There oughtta be a law against battery-sucking devices that don't have the energy to get through the day. The iPad is the newest darling of our erstwhile representatives in Washington, according to Politico.com, so maybe they will take on the task of mandating that tablets as awesome as the iPad come with extended battery life — or at least enough juice to get through two PowerPoint presentations, 10 chapters of a favorite book and 6-10 addicting hours of our favorite games.
Currently, an iPad battery gets you 10 hours of continual use, according to Apple, but we think the time has come for a filibuster-proof iPad. With that in mind, here are the top tips for getting most battery life from your iPad.
Disconnect Unnecessary Services
Like other wireless devices, your iPad churns through battery time when it’s accessing network services. Many battery-extending tips have to do with using network services when you need them and when you choose them, not in the background when the iPad’s factory settings say you want them:
Disable Bluetooth. Bluetooth gets the iPad in touch with peripherals like wireless keyboards and headphones. If you know you’ll be away from an electrical outlet for a long time, put up with the virtual keyboard, and save the battery life.
Disable 3G/WiFi. Turn it back on when you go online. Churning away offline on a spreadsheet or a word processing document, or just playing a game locally? Ditch the grid and save the battery.
How to disable 3G or WiFi:
1. Open Settings
2. Select General
3. Select Network
4. Turn off 3G/WiFi
”When I want my e-mail, I’ll ask for my e-mail!” Apple has provided a little feature called Data Push, which gets your e-mail without you even having to think about it. If you want your battery time more than your e-mail, you can temporarily disable Data Push:
1. Open Settings
2. Select Mail, Contacts, Calendars
3. Select Fetch New Data
4. Turn off Push
Dim the Lights
Manually turn down your screen’s brightness to eke out a little extra battery life while you’re crunching those numbers on the plane to Shanghai – or at the local park, for that matter. Even when you’re not being a miser, use the Autobrightness feature, which lets your iPad sense the need for stronger or weaker backlighting.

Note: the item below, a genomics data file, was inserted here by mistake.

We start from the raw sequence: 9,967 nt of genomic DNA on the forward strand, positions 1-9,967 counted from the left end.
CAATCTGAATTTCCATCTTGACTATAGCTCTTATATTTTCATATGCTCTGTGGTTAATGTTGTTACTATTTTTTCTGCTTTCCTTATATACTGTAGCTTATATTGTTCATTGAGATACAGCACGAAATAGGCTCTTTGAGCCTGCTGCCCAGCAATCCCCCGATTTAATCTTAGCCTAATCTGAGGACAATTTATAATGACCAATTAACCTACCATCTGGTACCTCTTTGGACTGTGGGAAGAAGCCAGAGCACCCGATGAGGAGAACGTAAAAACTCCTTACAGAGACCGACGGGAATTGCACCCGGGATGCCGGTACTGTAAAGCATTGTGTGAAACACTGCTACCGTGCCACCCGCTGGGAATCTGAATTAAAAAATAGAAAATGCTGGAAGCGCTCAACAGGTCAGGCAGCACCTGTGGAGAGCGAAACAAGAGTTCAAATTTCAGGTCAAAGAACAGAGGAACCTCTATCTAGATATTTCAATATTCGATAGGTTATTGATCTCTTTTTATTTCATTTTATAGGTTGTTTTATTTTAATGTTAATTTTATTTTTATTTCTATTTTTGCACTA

If an app looks like it shoots your iPad right back to dazzling brilliance, it probably does. If it has no brightness options, avoid it when a charger is not an option.
Keep Your Battery Cool
Hot batteries die sooner. Kill your iPad’s battery, and you’re looking at a $99 replacement, available only through the Apple store.
The closer to 72 degrees Fahrenheit your battery is, the happier it will be; that’s the ideal operating temperature for an iPad battery. The range Apple recommends is 32 to 95 degrees, so avoid the extremes. Apple rates your iPad’s battery at 1000 charging cycles (full charge to empty,) and recommends you run it all the way down once a month for proper charge reporting.
Update Software Often
Software developers are always looking for shortcuts to do more work with less fuss. For your iPad’s battery, that means less of a drain for the same task. Keep current with iTunes and the apps you use most often.
Aftermarket Batteries to the Rescue
Several companies have battery packs that support iPad charging. They range in price but can extend your battery’s life up to total of 34 to 99 hours.
Or just plug directly into the sun: Quickertek is selling an iPad-adapted Apple Juicz foldable solar charger for $250. Downside: charging an external battery pack is slower than a fresh backup battery, and sometimes it’s night. Solio’s chargers combine wall chargeability, an internal lithium ion battery, and solar panels, to give you a little bit of both worlds.
A Greener Apple Coming Soon?
Finally, a little iBird told us that Apple’s next generation iPad may have built-in solar charging. But until then, we wish you a long and fulfilling battery life, using the tips above.